The Oscars: A Bi-Polar Schmooze(Snooze)-Fest

By Victoria Looseleaf

You know the annual Oscar extravaganza is in trouble when one of the best moments happens before the proceedings. We’re talkin’ about the glorious prank our man Sacha Baron Cohen, aka The Dictator, pulled when he dumped ashes he says belonged to the late Kim Jong Il, all over Ryan Seacrest, the most overpaid, overexposed emblem of mediocrity show biz has managed to produce in recent years. (We do think, however, Seacrest handled it with a modicum of finesse, though we understand the American Idol emcee was somewhat, er, miffed.)

As for Billy Crystal returning to host the affair for the ninth time, he would have been better off kept on ice in some sort of cryogenic-like holding cell, his actual on-air visage/mummification making King Tut look like the boy wonder he actually was. In other words, Crystal wasn’t funny, relevant or worthy of the gig (okay, we did like his Sammy Davis, Jr., all racism aside, below), and here’s hoping that next year brings a breath of originality in the form of, well, Chris Rock, Eddie Murphy or even, hmm, Lewis Black.

WTF and why not? (We normally would be touting Ricky Gervais, though his major wimp-fest at the Globes significantly lowered his ranking in our book, not to mention that the Oscars would never have a British host, our love of Brit men notwithstanding.)

 

In any case, most of our prognostications came true (click here for our picks and pans), with our favorite film, The Artist, snagging top honors with five wins, and Hugo accruing its five-statuette bounty in technical areas.

 

The big upset of the evening, though, was Meryl Streep, who, in Lanvin’s hideous gold lamé gown that looked like a shower curtain from Cleopatra’s court, managed to sneak the little man away from Viola Davis in the best actress category (Streep’s third Oscar win). “They like her, they really really like her,” is what we thought about the academy members sticking to their own kind (average age, 62, white and, well, male), but if you ponder the situation, Streep’s Thatcher could have been a great drag performance; it certainly took the pancake makeup from Glenn Close in the unfortunate Albert Nobbs).

Davis, who gave one emotional acceptance speech after another during the awards season – aside from Streep copping the Globe – must have freaked out, though being a fine thespian she did hide her disappoint with aplomb. We don’t feel too bad, however, cuz Viola  is still (relatively) young and has a (somewhat) long career ahead of her.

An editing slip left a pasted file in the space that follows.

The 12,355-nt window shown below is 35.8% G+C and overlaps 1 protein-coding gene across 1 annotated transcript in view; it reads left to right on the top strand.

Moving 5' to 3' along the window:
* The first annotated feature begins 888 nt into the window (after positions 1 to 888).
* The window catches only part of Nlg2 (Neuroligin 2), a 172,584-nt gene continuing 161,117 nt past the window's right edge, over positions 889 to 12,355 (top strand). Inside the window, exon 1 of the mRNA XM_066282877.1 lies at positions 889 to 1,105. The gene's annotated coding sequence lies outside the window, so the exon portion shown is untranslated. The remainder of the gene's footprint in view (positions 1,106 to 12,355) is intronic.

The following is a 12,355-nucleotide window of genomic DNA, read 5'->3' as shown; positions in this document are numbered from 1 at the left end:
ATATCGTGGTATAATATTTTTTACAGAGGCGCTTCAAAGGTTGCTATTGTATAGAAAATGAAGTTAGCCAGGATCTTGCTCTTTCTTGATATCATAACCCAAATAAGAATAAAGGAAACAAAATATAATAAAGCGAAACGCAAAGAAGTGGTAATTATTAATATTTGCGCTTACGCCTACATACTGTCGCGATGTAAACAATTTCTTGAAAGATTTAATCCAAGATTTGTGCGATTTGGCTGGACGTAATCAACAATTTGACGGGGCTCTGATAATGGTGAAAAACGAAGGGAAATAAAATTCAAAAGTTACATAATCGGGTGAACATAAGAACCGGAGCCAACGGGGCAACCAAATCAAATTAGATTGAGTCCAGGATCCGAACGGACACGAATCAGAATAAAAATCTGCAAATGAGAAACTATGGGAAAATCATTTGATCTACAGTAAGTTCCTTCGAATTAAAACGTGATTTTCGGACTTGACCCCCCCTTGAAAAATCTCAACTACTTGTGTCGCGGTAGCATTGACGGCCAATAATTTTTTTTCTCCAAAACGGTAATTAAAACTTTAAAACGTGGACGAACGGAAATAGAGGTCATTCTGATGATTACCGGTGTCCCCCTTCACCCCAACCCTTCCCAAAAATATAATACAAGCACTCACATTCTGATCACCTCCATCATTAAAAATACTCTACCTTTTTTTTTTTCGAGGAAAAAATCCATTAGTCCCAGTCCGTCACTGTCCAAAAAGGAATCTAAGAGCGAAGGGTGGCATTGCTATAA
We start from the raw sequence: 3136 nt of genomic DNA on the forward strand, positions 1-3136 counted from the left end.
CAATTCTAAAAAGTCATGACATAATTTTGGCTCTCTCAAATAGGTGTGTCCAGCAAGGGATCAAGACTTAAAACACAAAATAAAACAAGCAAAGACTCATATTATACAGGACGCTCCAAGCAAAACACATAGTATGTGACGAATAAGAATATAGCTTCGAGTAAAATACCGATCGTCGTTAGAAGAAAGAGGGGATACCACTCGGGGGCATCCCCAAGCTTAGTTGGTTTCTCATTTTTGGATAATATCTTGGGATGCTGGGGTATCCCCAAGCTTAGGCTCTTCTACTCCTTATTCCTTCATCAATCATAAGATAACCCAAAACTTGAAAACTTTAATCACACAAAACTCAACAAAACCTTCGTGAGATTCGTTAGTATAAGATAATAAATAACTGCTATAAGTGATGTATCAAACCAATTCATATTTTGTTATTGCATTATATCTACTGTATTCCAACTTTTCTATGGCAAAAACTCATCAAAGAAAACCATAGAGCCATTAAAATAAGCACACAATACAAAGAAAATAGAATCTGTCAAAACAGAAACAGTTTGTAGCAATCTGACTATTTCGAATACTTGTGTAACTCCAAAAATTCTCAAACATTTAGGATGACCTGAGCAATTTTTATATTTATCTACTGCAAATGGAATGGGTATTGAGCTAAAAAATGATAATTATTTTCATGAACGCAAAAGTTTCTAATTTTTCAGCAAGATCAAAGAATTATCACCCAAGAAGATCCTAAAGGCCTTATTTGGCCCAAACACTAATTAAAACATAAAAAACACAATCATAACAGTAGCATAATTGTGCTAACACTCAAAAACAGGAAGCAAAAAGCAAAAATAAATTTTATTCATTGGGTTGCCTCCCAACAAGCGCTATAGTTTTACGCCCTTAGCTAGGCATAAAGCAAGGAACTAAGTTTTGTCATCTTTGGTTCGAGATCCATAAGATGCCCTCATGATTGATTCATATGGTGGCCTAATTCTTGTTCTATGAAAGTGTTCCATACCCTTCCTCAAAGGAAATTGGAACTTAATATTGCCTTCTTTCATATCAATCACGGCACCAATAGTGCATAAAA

Indeed, Viola would make a great Michelle Obama, not to mention Angela Davis, Winnie Mandela or, umm…, perhaps a Zora Neale Hurston or Lorraine Hansbury. (Click here for our L.A. Times interview with Davis from 2004; click here for our musings on Clybourne Park, Bruce Norris’ Pulitzer Prize-winning response to Hansbury’s classic, A Raisin in the Sun.)

As for presenters, we did like Zach Galifianakis and Will Ferrell (click here for more about the former), spoofing marching bands and cymbalists, but, for the most part, the bequeathers were as dull as their teleprompted words. (Where was Bruce Vilanch when we really needed him?) Then there was the lack of production numbers, which was, to put it mildly, pathetic.

Face it: The Cirque du Soleil scene just didn’t cut it (click here to read our take of Iris, not a pretty picture), and why there were only two best original song entries is beyond baffling. Admittedly, we wouldn’t have wanted to see Madonna crowing about anything related to her bomb of a movie, W.E., much less the song she was “persuaded” to write (and for which the Hollywood Foreign Press fawned all over her by awarding her the Globe). Hah!

Oy! And don’t get us started on the fashions. We long for the days of Bob Mackie and Cher (talk about “oxy-tv,” Mackie can be seen hawking his appliquéd leisure suits for aging Floridians on the shopping channel…), or Björk’s ode to insanity in her inspired sartorial choice – a swan-necked faux tutu.

In other words, nothing really stood out, and that goes for Angelina Jolie flashing her leg in an otherwise drab black Atelier Versace gown. That the thigh-baring pose was immediately aped by The Descendants screenwriters Alexander Payne, Nat Faxon and Jim Rash after they accepted the screenplay award from Jolie means nothing (and wasn’t all that amusing). By the way: Is it us or has Ms. Jolie come to resemble her very own Madame Tussaud creation, even when she opens her mouth to speak, the Twitterati be damned, as there were allegedly 3399 tweets per minute (see @AngiesRightLeg), about Jolie’s pretentious and put-upon, er, position.

To quote Meryl Streep after winning the Gold, “…but whatever!”

Tomorrow at this time we won’t remember 99% of the telecast, including most of the losers, also-rans and what-have-yous. (And we’re doing our best to forget anything having to do with Melissa McCarthy and Jonah Hill, that’s for sure.)

Even Uggie’s appearance couldn’t save the show from complete ennui, appearing as it did during the final moments when The Artist was crowned with Hollywood’s top honor. So, until next year, it’s au revoir and bon chance – goodnight and good luck. And may the best Frenchman continue to show Hollywood how it’s done!

 

About Victoria Looseleaf

Victoria Looseleaf is an award winning arts journalist and regular contributor to the Los Angeles Times, KUSC-FM radio, Dance Magazine, Performances Magazine and other outlets. She roams the world covering dance, music, theater, film, food and architecture. Have pen - and iPad - will travel!
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One Response to The Oscars: A Bi-Polar Schmooze(Snooze)-Fest

  1. Harry Hall says:

    I’m a sucker for a good “urn” joke.